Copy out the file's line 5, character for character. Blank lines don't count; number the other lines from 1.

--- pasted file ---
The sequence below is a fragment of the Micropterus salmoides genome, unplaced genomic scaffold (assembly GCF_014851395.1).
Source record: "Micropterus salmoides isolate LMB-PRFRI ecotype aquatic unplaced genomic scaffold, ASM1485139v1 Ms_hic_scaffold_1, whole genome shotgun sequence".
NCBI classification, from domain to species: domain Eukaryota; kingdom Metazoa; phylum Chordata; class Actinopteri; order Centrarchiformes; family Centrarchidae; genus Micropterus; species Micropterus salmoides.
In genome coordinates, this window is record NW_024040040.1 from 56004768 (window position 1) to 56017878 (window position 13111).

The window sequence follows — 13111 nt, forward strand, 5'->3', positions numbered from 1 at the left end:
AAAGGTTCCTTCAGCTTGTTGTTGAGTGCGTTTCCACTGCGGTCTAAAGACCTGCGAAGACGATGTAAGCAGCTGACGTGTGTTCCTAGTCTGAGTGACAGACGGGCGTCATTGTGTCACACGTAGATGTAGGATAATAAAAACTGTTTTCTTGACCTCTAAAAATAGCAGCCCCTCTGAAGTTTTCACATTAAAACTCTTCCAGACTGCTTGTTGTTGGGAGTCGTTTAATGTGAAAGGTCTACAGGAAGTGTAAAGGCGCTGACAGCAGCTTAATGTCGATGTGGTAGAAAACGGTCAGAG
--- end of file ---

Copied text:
The window sequence follows — 13111 nt, forward strand, 5'->3', positions numbered from 1 at the left end: